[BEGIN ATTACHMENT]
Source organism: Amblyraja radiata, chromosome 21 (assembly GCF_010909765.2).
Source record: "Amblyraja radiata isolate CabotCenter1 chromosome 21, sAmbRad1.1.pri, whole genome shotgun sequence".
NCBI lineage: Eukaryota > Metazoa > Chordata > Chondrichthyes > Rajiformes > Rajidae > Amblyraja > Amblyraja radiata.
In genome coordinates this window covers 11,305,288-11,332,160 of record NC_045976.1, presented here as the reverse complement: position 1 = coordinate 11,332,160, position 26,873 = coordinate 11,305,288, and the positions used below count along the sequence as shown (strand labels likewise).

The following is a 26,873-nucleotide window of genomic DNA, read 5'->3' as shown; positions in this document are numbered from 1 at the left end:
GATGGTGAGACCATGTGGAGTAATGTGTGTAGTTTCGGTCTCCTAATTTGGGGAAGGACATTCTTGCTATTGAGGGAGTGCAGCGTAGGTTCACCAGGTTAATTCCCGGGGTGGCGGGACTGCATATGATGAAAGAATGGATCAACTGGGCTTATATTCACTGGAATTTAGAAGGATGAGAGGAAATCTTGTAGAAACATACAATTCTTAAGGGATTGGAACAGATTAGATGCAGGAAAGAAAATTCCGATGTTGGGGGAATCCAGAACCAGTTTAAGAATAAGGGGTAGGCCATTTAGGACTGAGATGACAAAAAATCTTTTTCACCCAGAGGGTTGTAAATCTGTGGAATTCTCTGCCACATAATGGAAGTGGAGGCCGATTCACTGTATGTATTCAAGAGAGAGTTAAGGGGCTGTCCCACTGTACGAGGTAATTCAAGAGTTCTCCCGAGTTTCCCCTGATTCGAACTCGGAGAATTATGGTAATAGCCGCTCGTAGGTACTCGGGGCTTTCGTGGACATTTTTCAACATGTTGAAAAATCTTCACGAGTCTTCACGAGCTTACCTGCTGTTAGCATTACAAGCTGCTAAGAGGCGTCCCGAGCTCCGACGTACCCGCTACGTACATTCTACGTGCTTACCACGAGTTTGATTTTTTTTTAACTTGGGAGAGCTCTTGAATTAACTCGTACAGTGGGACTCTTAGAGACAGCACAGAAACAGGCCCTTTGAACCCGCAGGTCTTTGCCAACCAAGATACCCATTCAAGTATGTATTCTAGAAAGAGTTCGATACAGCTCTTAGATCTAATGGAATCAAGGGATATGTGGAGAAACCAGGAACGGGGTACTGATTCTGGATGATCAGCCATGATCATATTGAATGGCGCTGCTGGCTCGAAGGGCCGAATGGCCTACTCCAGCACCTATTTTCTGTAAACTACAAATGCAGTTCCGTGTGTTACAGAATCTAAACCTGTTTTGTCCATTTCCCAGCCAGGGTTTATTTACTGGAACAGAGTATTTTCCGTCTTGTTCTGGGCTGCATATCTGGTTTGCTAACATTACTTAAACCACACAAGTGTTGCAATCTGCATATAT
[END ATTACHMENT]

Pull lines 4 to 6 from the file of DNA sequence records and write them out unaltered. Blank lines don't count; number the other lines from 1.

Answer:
In genome coordinates this window covers 11,305,288-11,332,160 of record NC_045976.1, presented here as the reverse complement: position 1 = coordinate 11,332,160, position 26,873 = coordinate 11,305,288, and the positions used below count along the sequence as shown (strand labels likewise).

The following is a 26,873-nucleotide window of genomic DNA, read 5'->3' as shown; positions in this document are numbered from 1 at the left end:
GATGGTGAGACCATGTGGAGTAATGTGTGTAGTTTCGGTCTCCTAATTTGGGGAAGGACATTCTTGCTATTGAGGGAGTGCAGCGTAGGTTCACCAGGTTAATTCCCGGGGTGGCGGGACTGCATATGATGAAAGAATGGATCAACTGGGCTTATATTCACTGGAATTTAGAAGGATGAGAGGAAATCTTGTAGAAACATACAATTCTTAAGGGATTGGAACAGATTAGATGCAGGAAAGAAAATTCCGATGTTGGGGGAATCCAGAACCAGTTTAAGAATAAGGGGTAGGCCATTTAGGACTGAGATGACAAAAAATCTTTTTCACCCAGAGGGTTGTAAATCTGTGGAATTCTCTGCCACATAATGGAAGTGGAGGCCGATTCACTGTATGTATTCAAGAGAGAGTTAAGGGGCTGTCCCACTGTACGAGGTAATTCAAGAGTTCTCCCGAGTTTCCCCTGATTCGAACTCGGAGAATTATGGTAATAGCCGCTCGTAGGTACTCGGGGCTTTCGTGGACATTTTTCAACATGTTGAAAAATCTTCACGAGTCTTCACGAGCTTACCTGCTGTTAGCATTACAAGCTGCTAAGAGGCGTCCCGAGCTCCGACGTACCCGCTACGTACATTCTACGTGCTTACCACGAGTTTGATTTTTTTTTAACTTGGGAGAGCTCTTGAATTAACTCGTACAGTGGGACTCTTAGAGACAGCACAGAAACAGGCCCTTTGAACCCGCAGGTCTTTGCCAACCAAGATACCCATTCAAGTATGTATTCTAGAAAGAGTTCGATACAGCTCTTAGATCTAATGGAATCAAGGGATATGTGGAGAAACCAGGAACGGGGTACTGATTCTGGATGATCAGCCATGATCATATTGAATGGCGCTGCTGGCTCGAAGGGCCGAATGGCCTACTCCAGCACCTATTTTCTGTAAACTACAAATGCAGTTCCGTGTGTTACAGAATCTAAACCTGTTTTGTCCATTTCCCAGCCAGGGTTTATTTACTGGAACAGAGTATTTTCCGTCTTGTTCTGGGCTGCATATCTGGTTTGCTAACATTACTTAAACCACACAAGTGTTGCAATCTGCATATAT